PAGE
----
Despite the mainstream attention last year after the release of Bully, RBHS teacher Rachel Victor believes others still make an undue amount of fun of students with disabilities. Victor enlisted senior Abby Spaedy and Bruins United to expedite a campaign.
As it would be impossible to completely eradicate bullying, Victor is focusing on the usage of demeaning language, especially the word “retarded.” A victim of the word herself as a child, she understands how much this word can hurt. So throughout April, Victor and Spaedy are educating students about the degrading nature of such terminology.
Outreach activities meant to spread awareness about the offensive word are taking place throughout the month. This involves everything from selling T-shirts to an all-inclusive bowling tournament.
“These activities are planned just to make everyone feel welcome at school and feel as though we’re a community,” Spaedy said. “We want to be supportive of everyone.”
Too often one can hear the “R word” echo in the halls. It’s used in jest, for the most part, but it is hurtful to those who suffer from learning and cognitive disabilities. Senior Vikram Arun recognizes this disconnect, believing many students don’t think about the real meaning behind the word before using it.
“I feel like retard is one of those terms that [is] thrown out loosely without actually knowing what they mean,” Arun said. “And even those who know what it means don’t actually think about it before they say it.”
The unique aspect of Spaedy and Victor’s approach is the “I will…” pledge they want students to take while participating in their activities. Victor hopes the pledge will ensure that no student who takes it will use the word. But the pledge is not meant only to dissuade further use of the word, but to foster friendship between individuals with disabilities and the rest of RBHS.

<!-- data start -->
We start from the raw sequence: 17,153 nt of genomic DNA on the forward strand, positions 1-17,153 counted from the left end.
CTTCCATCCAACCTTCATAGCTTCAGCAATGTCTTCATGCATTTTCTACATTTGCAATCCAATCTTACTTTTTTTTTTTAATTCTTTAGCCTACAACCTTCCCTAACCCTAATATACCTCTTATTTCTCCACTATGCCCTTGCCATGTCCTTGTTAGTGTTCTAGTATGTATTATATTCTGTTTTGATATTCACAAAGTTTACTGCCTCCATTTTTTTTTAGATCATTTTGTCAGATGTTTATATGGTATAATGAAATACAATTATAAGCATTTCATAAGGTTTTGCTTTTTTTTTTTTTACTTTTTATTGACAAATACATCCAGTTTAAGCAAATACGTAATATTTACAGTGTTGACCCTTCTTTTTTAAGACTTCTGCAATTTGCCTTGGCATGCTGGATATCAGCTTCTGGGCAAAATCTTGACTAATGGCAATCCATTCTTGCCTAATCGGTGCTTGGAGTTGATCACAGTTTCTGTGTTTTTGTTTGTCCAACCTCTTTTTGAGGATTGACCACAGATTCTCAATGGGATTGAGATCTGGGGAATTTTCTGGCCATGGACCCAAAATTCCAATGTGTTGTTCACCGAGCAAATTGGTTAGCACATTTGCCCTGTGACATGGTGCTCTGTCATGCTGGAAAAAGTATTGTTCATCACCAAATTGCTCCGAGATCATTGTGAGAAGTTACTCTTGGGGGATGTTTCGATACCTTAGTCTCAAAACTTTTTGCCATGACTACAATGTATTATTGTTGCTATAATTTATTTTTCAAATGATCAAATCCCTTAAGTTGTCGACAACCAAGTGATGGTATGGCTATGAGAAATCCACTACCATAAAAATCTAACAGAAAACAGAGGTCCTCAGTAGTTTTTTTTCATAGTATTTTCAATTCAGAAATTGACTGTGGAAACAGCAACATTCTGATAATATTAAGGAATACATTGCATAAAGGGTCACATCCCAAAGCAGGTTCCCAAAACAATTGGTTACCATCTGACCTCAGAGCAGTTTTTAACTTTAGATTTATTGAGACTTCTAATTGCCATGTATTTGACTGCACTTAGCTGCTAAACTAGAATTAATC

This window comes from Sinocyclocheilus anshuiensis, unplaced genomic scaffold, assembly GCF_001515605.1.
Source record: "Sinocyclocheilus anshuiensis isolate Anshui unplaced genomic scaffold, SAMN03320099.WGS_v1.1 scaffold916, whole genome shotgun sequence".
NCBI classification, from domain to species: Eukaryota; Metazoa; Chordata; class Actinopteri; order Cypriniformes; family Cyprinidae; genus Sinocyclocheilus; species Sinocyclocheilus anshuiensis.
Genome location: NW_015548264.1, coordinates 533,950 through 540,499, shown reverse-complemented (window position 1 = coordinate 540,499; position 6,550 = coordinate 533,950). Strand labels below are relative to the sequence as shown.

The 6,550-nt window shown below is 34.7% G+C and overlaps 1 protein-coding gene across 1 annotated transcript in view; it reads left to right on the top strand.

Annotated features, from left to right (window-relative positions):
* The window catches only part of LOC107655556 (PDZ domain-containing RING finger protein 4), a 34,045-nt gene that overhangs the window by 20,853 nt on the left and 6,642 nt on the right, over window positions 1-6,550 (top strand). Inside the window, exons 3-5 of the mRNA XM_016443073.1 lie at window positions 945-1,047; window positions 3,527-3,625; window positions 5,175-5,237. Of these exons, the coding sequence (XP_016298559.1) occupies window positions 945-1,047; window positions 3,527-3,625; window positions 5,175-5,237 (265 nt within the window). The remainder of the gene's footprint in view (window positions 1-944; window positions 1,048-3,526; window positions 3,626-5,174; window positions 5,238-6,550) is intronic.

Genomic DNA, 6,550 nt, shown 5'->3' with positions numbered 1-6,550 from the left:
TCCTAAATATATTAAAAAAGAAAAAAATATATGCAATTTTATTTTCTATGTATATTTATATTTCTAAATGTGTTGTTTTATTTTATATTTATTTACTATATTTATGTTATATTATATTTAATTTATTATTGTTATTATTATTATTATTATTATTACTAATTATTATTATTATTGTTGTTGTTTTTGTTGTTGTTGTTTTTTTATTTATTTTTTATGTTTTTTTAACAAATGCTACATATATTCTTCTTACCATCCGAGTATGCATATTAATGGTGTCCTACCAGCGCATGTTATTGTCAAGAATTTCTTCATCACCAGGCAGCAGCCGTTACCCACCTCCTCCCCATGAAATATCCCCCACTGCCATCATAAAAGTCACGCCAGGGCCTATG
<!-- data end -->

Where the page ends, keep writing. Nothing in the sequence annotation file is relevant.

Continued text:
Even then, in Victor’s mind, the program has a far-reaching goal: acceding to the equality of all people, regardless of faith, creed, race or disability. The use of the “R word” is comparable to other terms which belittle people. Victor hopes the universal implications of the program can be spread. She envisions a future where groups advocate this message throughout the school district.
“I want this to go further than Rock Bridge. It’s just going to take time and effort,” Victor said. “It’ll happen; I know it will.”
Though some may not believe the campaign will have much of an effect on the student population, Victor already saw it affect one of the students. She believes it will continue to make a difference far into the future as well.
“I talked to the individual the other day, someone who I didn’t know at all. She just came in and she said, ‘Thank you for tackling this problem.’ If I got that one person, then we did it. We did something,’” Victor said. “Maybe someone doesn’t get it now, but maybe two years down the road … they’re going to get it, and they’re going to hear someone be called that and they’re going to say, ‘Hey, that’s not OK.’ And we’ll have made a difference.”
By Raj Satpathy